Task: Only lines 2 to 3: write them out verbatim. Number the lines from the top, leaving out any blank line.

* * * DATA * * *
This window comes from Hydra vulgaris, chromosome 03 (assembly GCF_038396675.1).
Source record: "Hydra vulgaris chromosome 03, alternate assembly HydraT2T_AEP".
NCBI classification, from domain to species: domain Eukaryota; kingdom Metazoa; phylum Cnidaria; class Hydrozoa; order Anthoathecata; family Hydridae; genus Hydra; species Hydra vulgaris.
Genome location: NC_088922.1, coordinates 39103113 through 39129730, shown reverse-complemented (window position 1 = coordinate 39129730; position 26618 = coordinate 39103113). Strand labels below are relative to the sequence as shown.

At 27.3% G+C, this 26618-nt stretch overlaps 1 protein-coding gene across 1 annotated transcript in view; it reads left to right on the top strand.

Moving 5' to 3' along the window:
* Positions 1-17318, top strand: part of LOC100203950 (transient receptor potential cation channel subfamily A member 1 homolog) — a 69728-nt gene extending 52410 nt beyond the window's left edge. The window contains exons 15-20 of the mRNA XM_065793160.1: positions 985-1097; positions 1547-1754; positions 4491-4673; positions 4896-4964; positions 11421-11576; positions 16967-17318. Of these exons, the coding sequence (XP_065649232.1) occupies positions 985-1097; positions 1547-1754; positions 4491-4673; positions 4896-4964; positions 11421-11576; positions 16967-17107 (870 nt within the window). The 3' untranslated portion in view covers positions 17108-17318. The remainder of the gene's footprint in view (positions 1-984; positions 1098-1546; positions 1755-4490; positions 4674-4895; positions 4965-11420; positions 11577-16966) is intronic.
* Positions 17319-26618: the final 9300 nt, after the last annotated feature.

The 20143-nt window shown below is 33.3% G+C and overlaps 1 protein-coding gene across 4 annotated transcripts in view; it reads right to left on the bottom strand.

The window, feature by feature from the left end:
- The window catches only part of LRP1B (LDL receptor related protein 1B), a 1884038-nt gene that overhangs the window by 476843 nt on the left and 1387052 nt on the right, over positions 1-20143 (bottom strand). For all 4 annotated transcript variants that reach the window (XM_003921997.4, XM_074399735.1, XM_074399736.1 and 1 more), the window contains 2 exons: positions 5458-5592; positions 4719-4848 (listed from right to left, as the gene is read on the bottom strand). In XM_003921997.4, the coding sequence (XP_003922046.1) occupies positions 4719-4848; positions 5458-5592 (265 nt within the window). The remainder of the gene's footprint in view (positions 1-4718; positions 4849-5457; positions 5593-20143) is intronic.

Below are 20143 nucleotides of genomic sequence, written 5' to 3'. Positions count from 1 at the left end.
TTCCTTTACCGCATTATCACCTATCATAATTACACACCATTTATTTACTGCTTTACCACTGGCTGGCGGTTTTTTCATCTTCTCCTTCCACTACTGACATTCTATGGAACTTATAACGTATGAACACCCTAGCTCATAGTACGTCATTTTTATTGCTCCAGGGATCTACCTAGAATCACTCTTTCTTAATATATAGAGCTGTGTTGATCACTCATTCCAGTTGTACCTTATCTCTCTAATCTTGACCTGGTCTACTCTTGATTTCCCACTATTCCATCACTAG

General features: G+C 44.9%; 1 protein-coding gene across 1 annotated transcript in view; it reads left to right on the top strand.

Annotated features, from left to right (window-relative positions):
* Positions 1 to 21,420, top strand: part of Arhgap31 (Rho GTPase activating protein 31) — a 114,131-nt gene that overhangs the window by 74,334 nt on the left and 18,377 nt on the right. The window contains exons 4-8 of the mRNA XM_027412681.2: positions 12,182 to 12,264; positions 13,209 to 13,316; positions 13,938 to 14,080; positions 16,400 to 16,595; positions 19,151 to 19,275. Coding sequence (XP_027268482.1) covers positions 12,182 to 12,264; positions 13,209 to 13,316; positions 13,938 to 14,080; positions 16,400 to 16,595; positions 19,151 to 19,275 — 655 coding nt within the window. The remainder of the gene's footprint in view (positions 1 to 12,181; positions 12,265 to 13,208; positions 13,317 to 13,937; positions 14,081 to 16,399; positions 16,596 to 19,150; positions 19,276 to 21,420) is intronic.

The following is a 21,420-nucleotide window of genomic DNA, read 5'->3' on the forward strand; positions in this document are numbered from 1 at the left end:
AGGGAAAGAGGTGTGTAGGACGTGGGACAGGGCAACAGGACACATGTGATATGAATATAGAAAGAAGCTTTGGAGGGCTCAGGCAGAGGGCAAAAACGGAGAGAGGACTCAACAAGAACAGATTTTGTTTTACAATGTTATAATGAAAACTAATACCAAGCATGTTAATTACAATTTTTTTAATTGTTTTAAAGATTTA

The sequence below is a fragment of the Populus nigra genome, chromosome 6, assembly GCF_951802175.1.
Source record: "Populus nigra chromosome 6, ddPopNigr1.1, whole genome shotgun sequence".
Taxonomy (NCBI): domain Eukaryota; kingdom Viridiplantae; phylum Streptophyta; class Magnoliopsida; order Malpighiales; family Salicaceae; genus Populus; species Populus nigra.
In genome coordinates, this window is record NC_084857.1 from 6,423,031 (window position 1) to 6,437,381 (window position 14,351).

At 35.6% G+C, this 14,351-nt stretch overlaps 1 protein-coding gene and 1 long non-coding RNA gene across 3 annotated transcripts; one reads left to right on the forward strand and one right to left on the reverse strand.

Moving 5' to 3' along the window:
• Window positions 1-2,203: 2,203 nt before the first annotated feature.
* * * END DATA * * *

Source record: "Hydra vulgaris chromosome 03, alternate assembly HydraT2T_AEP".
NCBI classification, from domain to species: domain Eukaryota; kingdom Metazoa; phylum Cnidaria; class Hydrozoa; order Anthoathecata; family Hydridae; genus Hydra; species Hydra vulgaris.